BRIDGETOWN, Barbados, Friday May 25, 2012 – Prices in Barbados have surged by roughly 16 percent over the past two years, and by 9.4 percent in 2011 alone. That rate of inflation is three times higher than that of the country’s major international trading partners and also the highest rate of inflation in the entire Caribbean.
That was the situation outlined by Opposition Leader Owen Arthur at the recent Barbados Employers Confederation (BEC) luncheon at the Barbados Hilton.
Arthur maintains: “Since countries in the region are facing the same external shocks, it illustrates dramatically, that the bulk of Barbados’ price increases have been domestically generated, especially by factors that have significantly added to cost of domestic production.”
“A small open economy will face significant competitiveness challenges if its domestic costs and prices are allowed to rise significantly faster than those of its main competitors, and if it allows this to persist while operating under a fixed exchange rate regime.”
Arthur contended that: “Great pressure can come to be placed on the stability of the exchange rate if traders and investors perceive the rate as being significantly overvalued as it appears to be now.”
“This is a matter that cannot and should not be brushed aside, especially as it bears most adversely on the tourism sector which is being called upon to drive the nation’s growth and development.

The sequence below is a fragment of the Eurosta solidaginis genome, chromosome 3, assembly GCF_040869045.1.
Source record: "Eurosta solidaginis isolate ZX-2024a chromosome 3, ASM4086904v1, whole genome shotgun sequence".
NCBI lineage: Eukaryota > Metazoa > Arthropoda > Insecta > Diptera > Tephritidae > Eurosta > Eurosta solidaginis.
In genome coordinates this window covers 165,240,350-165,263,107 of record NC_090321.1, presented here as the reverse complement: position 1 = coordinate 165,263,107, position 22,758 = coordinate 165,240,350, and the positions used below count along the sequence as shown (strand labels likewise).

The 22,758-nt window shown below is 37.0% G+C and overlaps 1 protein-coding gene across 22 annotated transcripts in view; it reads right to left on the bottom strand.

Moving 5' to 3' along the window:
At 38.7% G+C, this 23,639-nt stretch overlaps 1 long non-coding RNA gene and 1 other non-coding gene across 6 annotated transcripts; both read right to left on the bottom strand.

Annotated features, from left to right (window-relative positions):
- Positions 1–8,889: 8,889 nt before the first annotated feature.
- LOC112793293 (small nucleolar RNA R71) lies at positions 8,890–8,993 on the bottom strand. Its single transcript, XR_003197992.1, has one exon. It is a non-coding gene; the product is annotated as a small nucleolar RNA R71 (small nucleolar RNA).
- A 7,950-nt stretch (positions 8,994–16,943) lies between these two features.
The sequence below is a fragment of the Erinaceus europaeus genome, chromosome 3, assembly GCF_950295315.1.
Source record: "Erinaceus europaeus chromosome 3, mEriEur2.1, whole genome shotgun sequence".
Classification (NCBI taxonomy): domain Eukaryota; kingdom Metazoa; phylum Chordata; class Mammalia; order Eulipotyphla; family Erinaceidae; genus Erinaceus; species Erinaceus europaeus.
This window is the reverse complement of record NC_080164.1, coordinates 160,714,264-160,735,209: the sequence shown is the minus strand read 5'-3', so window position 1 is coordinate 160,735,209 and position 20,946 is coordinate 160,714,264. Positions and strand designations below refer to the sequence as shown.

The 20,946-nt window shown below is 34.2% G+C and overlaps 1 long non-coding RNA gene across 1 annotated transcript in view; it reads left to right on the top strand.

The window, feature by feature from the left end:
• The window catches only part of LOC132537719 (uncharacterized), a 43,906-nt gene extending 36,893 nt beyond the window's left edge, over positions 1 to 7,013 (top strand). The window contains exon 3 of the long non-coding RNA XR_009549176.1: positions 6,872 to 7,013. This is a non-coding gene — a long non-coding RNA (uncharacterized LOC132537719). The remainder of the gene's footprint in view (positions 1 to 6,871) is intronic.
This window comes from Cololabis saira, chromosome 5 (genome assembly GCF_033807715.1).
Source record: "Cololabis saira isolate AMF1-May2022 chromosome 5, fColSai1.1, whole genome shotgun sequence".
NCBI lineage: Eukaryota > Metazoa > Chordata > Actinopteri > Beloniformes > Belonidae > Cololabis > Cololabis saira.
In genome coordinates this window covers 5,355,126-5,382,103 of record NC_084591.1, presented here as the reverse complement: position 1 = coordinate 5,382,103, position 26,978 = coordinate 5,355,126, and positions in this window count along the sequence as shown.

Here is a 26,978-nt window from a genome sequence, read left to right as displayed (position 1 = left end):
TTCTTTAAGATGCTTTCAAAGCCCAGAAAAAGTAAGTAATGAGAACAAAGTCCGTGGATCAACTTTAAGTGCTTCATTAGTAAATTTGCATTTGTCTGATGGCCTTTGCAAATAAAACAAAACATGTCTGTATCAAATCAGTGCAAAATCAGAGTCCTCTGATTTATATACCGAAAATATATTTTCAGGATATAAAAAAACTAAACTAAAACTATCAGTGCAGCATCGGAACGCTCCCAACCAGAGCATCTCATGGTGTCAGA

“For this sector has been made to face rising cost of utilities, food and beverage, insurance, property taxes and the increase in the VAT to the point where its costs are dramatically out of line with competing destinations.”
According to Arthur: “Increasing domestic costs, accompanied by significant price discounting to boost arrivals, passed on at fixed exchange rate, have undermined the financial stability of enterprises in the sector and will continue to trigger the kind of closures that have been evident recently in relation to South and West Coast establishments.
“The virtual closure of NCO, a large call centre establishment, was due also to its inability to maintain viability under a fixed exchange rate, in the face of a significant increase in domestic cost,” he added.
Returning to tourism, the former prime minister drew attention to the visible signs of deterioration in the sector.
“There are several West Coast and South Coast hotels (particularly on the south coast) on the market for sale for extended periods of time including the 90 room Sandy Bay, 58 room Tropical Escape, 130 room Silver Sands, 55 room Caribbee Hotel and the Regent St. James. The closure of Almond Beach Village will now be added to the growing list of closed hotels. In addition there are several dilapidated assets [that] have reduced the sustainability of Barbados’ Tourism product.
“Barbados is also at risk of being viewed as a “tired” destination given that there has not been the development of any new attractions in recent years. Further to this the island has suffered from the loss of several attractions such as the Graeme Hall Sanctuary, the Ocean Park at Newton, Bajan Helicopter and the Helicopter Tours.
“To improve the overall quality of the Barbados product offering in order to deliver higher levels of value for money, issues relating to the economic cost of a quality vacation experience must be addressed,” Arthur noted.